by Kirsten Swanson
I guess you know you are officially a cyclist when you have five bikes and can’t bear to part with any one of them, especially the 1972 blue single-speed Schwinn with coaster brakes. Or that you’re a chic with 5 pairs of cycling shoes and no stilettos.
I’ve always loved cycling, whether it was following my cousins over jumps at age 5 trying to get some good air or at age 35 following professional mountain bikers in Fruita, Colorado over jumps and trying not to fall at least once so the photographer could get a good photograph of me. At the end of the photo shoot the photographer said, “I can’t believe you kept going off that jump and trying to nail it.” My response was “Wow, I guess since I was the model I didn’t think I had the option to say, ‘Forget that.’” Turns out that’s when I went into Pearl Izumi headquarters I saw a huge seven-foot banner of myself in the lobby. When I asked why they chose a photo of me wiping out rather than when I nailed the jump, they said they liked the wipeout because I was smiling. In fact I wasn’t really smiling, I was gritting my teeth and thinking, “Shit I have to do it again.” Thanks to all the wipeouts that day, I have a nice scar from my pedal on the back of my right calf. When new friends ask what it is from I say that I was attacked by a mountain lion when I lived in Colorado. It’s unreal the amount of people that have actually believed me.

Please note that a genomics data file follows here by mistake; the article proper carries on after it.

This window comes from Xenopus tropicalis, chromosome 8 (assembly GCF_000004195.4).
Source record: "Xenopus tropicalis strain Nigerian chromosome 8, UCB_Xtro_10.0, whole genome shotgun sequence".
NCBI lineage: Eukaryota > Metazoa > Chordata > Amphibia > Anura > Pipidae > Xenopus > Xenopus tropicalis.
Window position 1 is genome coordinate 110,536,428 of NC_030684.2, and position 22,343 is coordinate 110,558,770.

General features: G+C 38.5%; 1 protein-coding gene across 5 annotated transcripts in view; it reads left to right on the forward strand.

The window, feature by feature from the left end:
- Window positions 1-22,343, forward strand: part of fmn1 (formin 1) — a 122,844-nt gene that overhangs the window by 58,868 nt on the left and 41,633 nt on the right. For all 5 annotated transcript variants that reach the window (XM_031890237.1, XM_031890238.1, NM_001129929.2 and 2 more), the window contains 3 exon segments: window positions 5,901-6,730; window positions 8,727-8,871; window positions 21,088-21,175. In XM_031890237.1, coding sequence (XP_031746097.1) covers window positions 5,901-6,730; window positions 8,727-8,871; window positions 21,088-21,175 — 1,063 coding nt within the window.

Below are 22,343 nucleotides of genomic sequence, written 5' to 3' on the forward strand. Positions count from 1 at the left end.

When friends have asked me if I was a mountain biker or roadie, I’ve never hesitated to say roadie. There is really nothing I’d rather be doing on a beautiful summer day than riding my bike on a quiet country road going up and down hills.
I joined a cycling team in 2009 so that I could try to get faster so I would be able to complete the bike portion of an Ironman distance race in California in the allotted time. In 2010 I undertook the most difficult cycling challenge of my life by riding the L’Etape du California mountain stage from Claremont to Mt. Baldy. Before I left for the trip a reporter called to ask me if she could interview me. I asked her why she wanted to speak with me and she said she thought it was amazing that a woman from the flatlands of Chicago would attempt such a ride. I declined the interview because honestly, I was afraid that I would not be able to complete the ride given the 91 mile route and 11,322 feet in elevation gain. I am very proud to say that I was one of the few women to attempt and finish the ride and that only about 65 percent of the riders were actually able to finish. I’d love to do another mountain stage ride, but I haven’t found anyone else that is willing to attempt it with me. Perhaps it’s because I tell them we have to ride Alpe D’Huez at least once a week on the computrainer.
I feel very grateful that I now have an amazing team that I can continue to share my love for the road with and don’t forget to let me know if you like climbing. I’m not so fast, but you can count on me to make it to the top without whining.